Clip the seam allowance along inside curves and at inside points.
Step 5 – Glue the seam allowance
Apliquick glue starts out colored (yellow or blue) and then dries clear. With a pen-like shape and 3/8-inch tip, it is exceptionally accurate and easy to use. It is solvent-free, water-soluble and refillable, with one refill cartridge included and additional three-packs available.
Apply a generous amount of glue to the wrong side of the fabric along the seam allowance. The glue has a quick drying time so I work on small sections at a time. I also like to work on a Teflon pressing sheet, which keeps my working surface clean and washes up easily with a wipe or wet paper towel.
There are two Apliquick rods in a set, each with its own function: one has a forked end for gripping the fabric; the other has a flat tapered end for easily and accurately turning the seam allowance.
Hold the forked rod in your weaker hand and keep it firmly positioned on the appliqué shape during this step. Hold the tapered rod in your dominant hand (your right hand, if you are right-handed) with the flat edge parallel to the table. Use it to pick up the seam allowance and smooth it over the edge of the interfacing.
The other ends of the rods are pointed, like knitting needles. The pointed end of the forked rod can be used for gripping smaller appliqué shapes; the pointed end of the tapered rod is great for smoothing out any little puckers that form along the edge of the seam allowance.
Step 6 – Sew
The prepared patches can be stitched to the background by hand or by machine.
For hand stitching, thread an appliqué needle with fine cotton or silk thread that matches the appliqué fabric and knot the end. Bring the needle up through the appliqué patch, catching just a couple of threads in the folded edge, and tuck the thread tail under the patch. Avoid inside and outside points for this first stitch.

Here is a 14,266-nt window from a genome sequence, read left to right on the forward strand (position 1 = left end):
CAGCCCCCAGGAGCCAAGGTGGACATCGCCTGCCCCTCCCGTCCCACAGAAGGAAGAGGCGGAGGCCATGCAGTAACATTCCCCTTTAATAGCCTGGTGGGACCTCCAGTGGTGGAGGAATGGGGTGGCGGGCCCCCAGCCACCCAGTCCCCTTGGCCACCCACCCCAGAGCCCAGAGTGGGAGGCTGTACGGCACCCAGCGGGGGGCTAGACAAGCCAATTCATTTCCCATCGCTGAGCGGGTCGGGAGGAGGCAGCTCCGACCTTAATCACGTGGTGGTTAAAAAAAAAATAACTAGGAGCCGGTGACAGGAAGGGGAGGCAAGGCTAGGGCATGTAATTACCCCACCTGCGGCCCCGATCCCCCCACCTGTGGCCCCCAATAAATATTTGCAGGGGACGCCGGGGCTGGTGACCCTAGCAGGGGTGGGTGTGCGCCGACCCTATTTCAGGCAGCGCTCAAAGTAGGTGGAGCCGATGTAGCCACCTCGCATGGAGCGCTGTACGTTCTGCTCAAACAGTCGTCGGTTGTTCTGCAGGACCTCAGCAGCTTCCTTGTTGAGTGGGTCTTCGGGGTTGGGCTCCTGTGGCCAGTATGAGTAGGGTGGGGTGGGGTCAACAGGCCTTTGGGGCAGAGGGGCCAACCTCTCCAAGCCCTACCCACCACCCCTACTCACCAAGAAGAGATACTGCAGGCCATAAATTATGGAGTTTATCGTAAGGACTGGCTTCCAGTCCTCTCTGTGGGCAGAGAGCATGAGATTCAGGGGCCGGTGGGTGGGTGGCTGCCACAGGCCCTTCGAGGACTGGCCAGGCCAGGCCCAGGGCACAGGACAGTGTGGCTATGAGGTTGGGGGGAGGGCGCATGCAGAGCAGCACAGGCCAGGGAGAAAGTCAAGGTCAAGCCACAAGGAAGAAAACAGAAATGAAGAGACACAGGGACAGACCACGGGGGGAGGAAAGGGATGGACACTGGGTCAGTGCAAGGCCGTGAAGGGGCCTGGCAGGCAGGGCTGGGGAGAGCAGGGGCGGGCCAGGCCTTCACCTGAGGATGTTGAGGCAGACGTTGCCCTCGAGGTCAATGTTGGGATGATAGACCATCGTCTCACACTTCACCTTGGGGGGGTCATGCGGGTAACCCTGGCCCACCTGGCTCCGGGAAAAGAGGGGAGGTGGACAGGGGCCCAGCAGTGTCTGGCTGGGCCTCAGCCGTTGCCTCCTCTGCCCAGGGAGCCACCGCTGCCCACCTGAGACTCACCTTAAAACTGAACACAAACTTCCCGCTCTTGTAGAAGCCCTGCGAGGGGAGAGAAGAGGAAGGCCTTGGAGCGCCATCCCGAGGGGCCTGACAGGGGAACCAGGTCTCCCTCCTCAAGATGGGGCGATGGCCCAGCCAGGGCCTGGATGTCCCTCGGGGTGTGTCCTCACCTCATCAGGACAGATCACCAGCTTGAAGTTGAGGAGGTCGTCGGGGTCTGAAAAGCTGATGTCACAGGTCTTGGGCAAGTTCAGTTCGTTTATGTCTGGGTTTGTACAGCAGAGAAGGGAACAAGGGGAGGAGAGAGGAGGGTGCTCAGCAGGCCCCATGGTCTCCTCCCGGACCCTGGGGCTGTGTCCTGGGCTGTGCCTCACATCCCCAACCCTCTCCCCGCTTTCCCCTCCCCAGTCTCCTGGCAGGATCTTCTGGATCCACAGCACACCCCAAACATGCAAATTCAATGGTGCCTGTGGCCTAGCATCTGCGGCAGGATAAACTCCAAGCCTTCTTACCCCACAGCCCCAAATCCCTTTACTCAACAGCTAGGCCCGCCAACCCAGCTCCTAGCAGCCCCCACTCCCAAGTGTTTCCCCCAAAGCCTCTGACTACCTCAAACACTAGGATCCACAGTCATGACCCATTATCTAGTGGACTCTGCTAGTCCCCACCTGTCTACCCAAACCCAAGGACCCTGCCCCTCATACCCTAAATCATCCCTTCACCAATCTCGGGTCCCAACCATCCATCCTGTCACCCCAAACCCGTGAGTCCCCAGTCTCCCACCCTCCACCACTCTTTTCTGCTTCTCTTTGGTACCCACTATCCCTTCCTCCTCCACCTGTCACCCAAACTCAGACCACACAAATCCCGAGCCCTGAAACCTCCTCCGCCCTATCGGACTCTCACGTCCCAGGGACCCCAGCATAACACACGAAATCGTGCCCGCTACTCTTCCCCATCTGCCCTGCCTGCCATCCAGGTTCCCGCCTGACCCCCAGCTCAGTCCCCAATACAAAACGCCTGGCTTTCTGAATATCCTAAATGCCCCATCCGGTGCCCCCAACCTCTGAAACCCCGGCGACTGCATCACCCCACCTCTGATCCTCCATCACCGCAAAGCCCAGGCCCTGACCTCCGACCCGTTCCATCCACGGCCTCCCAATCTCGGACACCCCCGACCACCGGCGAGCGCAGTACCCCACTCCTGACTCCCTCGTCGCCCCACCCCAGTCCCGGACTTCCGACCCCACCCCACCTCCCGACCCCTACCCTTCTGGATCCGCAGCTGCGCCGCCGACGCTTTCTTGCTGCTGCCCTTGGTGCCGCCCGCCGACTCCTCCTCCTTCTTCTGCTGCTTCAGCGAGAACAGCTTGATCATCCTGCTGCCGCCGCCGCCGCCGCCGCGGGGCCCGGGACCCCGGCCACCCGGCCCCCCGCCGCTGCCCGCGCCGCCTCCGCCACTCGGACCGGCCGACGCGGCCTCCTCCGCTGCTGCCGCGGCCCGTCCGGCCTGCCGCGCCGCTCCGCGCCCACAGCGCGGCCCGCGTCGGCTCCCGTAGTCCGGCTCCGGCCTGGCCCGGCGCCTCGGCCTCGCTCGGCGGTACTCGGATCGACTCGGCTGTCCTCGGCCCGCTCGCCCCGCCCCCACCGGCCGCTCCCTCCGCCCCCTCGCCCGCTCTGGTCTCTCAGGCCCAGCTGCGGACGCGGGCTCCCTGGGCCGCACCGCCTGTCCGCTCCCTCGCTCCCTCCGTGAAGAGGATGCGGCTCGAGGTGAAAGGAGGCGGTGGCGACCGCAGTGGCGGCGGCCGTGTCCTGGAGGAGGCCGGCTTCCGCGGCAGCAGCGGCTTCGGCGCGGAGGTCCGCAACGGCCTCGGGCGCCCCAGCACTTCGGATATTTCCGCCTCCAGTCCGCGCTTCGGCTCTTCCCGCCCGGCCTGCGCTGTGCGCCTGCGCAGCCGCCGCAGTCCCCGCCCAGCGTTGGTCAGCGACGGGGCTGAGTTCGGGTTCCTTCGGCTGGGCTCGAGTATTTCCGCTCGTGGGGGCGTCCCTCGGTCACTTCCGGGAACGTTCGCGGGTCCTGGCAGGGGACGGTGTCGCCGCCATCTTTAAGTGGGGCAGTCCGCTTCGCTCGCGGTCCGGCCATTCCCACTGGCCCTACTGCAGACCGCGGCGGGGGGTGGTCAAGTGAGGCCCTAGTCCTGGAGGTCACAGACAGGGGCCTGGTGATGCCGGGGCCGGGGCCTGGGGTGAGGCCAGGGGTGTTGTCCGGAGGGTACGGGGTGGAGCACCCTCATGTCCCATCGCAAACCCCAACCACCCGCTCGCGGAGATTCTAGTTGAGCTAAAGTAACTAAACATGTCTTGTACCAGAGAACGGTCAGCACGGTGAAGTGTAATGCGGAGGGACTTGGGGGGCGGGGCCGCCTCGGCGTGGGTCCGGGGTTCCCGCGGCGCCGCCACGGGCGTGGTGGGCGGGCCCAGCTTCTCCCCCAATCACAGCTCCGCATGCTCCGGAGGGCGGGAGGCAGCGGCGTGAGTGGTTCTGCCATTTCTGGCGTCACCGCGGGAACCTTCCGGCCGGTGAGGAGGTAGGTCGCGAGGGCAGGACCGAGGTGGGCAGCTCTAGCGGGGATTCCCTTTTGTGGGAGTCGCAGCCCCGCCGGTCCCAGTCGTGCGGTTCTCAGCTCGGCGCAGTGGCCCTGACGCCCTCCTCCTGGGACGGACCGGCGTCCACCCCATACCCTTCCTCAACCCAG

Insert the needle into the background fabric straight across from the thread in the appliqué patch, take a small stitch, and bring the needle back up into the appliqué fold. Continue stitching until the patch is completely secured to the background.
For machine sewing, set up your sewing machine with fine cotton or silk thread that matches the appliqué fabric or with invisible monofilament thread in the needle and a neutral-color cotton thread in the bobbin. I prefer to use the blind hem stitch for machine appliqué , but you could also choose a small zigzag, blanket, satin, or even a straight stitch.
Adjust the stitch width and stitch length to make a small stitch; on my machine, the settings are 1.0 for the width and length. Position the blind hem stitch so the straight part of the stitch lands on the background fabric beside the appliqué and the zigzag part of the stitch just catches the fold of the appliqué . Stitch around the shape until it is completely secured to the background.
You will be amazed at how easy it is to achieve outstanding results with the Apliquick method for turned-edge appliqué!